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City of Trinidad and Blues Fest get together to hammer out new proposal

by Bill Knowles

TRINIDAD — Following an Oct. 15 city council meeting, where the council voted 6-1 to reject a series of demands from Trinidaddio that had the potential to commit the council to spending $86,000 a year “in perpetuity,” the city and Trinidaddio organizers met on Oct. 22 to begin hammering out details of a document that recognizes the needs of both the city and the Blues Fest.

This according to an email to the World Journal from city manager Greg Sund.

A separate email from the city manager stated that for 2018 “…they want $60,000 from the City’s General Fund.” The city has already given them around $50,000 and the Blues Fest is looking for another $10,000 by Nov. 1.

“The City Council is not able to commit to funding anything except debt service for multiple years in the future,” Sund said in the email. The city can only fund one year at a time and each year must stand on its own merits. Otherwise it is a TABoR violation, according to Sund.

“The $86,000 is comprised of $50,000 from the city’s general fund and $36,000 from the lodging tax,” Sund wrote. Both are city funds from which expenditures must be authorized by the city council.

The other issue the city needs resolved is the need for transparency in terms of finances. “The city wants to see profit and loss statements,” Sund wrote.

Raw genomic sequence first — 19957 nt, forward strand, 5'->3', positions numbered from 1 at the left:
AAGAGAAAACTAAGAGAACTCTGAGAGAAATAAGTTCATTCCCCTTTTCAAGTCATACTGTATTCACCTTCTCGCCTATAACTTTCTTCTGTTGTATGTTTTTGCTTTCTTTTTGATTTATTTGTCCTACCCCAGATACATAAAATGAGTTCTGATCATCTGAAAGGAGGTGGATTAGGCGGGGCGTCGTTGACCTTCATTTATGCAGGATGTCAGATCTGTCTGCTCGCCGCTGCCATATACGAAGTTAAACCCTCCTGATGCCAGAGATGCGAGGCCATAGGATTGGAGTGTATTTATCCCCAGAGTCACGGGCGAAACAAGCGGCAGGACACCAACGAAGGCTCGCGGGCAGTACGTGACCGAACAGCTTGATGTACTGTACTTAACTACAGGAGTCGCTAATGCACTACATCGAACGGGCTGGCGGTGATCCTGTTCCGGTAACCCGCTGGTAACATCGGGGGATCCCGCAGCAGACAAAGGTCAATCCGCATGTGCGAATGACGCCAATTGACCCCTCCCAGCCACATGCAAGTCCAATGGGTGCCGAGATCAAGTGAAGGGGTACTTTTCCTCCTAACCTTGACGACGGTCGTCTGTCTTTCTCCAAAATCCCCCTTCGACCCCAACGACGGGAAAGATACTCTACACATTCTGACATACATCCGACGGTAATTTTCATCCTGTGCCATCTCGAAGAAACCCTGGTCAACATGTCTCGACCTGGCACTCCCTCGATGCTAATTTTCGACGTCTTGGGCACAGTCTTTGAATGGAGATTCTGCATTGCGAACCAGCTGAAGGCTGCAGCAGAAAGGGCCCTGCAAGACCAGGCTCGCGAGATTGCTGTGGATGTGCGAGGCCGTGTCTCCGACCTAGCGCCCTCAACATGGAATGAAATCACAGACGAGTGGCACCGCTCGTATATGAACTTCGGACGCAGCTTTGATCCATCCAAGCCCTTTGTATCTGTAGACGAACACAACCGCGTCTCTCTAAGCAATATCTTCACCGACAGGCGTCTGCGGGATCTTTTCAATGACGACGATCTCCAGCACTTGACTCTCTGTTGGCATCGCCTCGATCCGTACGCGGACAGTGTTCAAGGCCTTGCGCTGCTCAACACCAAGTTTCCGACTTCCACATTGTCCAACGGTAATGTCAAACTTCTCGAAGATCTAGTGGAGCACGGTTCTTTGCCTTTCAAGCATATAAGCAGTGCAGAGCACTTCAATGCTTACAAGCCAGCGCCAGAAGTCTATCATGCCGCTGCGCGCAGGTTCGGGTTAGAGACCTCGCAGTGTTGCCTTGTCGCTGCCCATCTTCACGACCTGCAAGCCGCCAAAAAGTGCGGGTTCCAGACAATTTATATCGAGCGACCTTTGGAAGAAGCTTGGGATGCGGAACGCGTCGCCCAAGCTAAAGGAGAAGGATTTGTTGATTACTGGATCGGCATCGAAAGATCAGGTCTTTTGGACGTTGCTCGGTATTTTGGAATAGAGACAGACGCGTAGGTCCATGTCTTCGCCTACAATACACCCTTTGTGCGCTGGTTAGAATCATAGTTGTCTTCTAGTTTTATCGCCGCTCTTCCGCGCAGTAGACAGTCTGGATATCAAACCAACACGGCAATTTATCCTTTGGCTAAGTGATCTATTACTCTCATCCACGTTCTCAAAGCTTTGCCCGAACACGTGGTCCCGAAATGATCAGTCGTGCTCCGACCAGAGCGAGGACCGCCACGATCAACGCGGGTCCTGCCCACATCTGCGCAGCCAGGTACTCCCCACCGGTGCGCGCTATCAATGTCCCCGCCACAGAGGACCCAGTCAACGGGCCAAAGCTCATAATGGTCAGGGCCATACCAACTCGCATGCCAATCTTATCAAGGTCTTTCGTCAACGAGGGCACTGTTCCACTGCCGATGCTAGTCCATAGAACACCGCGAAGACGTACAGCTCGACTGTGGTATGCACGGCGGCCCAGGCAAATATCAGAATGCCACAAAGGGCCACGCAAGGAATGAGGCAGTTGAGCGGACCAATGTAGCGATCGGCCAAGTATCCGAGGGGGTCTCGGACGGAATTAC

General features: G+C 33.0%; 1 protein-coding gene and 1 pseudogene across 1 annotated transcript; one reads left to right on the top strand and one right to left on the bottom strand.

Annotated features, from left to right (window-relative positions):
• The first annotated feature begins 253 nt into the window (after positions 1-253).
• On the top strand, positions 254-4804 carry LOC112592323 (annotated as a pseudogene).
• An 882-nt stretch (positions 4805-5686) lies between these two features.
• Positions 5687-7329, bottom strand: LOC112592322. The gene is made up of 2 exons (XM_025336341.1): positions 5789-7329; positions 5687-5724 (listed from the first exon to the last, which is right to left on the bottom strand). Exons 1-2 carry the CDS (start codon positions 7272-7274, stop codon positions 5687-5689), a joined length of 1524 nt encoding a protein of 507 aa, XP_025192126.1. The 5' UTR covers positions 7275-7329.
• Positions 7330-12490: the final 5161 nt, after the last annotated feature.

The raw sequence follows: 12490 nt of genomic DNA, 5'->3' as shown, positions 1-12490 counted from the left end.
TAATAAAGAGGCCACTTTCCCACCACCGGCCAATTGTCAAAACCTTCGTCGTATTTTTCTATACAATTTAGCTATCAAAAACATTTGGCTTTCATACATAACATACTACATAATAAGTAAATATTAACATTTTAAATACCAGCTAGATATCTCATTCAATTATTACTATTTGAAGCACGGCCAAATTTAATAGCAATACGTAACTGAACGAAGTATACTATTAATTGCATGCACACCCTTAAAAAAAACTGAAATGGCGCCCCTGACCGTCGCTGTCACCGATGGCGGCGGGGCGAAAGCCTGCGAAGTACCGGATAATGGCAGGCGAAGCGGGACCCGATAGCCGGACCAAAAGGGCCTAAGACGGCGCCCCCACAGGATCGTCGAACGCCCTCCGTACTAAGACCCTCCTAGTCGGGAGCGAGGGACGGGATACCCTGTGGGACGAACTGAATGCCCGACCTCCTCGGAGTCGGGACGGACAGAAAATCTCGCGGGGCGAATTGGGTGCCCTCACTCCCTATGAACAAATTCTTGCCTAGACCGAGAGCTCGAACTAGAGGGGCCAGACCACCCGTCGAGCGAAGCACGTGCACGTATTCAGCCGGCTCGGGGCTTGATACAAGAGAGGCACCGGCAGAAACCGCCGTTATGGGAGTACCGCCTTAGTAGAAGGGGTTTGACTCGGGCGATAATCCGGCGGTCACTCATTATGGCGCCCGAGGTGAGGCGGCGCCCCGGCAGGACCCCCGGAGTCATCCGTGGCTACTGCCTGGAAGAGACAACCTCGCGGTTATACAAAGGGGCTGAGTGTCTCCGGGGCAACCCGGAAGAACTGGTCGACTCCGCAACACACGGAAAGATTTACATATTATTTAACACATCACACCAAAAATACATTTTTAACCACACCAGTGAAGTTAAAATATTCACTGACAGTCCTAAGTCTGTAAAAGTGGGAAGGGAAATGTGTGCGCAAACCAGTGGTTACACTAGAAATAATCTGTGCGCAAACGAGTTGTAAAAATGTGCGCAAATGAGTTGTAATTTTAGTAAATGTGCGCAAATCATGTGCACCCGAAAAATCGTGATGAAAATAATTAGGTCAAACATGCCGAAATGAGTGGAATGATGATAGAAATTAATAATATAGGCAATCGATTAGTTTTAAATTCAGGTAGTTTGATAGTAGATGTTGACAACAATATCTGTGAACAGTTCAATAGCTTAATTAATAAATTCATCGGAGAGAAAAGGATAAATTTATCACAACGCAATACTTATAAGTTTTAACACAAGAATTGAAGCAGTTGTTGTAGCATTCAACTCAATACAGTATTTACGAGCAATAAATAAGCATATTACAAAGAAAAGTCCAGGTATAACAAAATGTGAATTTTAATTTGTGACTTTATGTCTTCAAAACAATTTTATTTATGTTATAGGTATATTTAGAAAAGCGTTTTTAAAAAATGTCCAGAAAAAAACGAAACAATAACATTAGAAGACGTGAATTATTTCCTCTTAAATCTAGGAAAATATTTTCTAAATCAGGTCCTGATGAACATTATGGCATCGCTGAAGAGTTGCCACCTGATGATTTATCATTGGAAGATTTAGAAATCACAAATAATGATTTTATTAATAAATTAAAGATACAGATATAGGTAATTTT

“To receive the amount requested requires a high level of due diligence on the part of the city,” Sund said in the email. The city would want to know, for instance, how many tickets are sold and how many are given away.

Other services sought from the city by Trinidaddio were a $3,000 power panel and any other power enhancements they desire in the future regardless of city funds or staff time involved, according to the original proposal submitted by the Trinidaddio Board to the city. Also sought was guaranteed provision of city water with no consideration of water restrictions due to drought.

The Blues Fest also sought to take possession of Central Park one week prior to the scheduled event. They also want the park mowed, all electric panels energized, and buried electric and water lines marked.

These demands brought about the 6-1 vote rejecting the proposal.

However, on Monday Oct. 22, the city and the Blues Fest met and began looking for a new agreement that would be amicable for both. The new agreement, if one is reached, will be voted on during a special meeting to be held on Oct. 29.

“This is a last-minute effort to keep the blues fest going,” said city councilmember Rusty Goodall.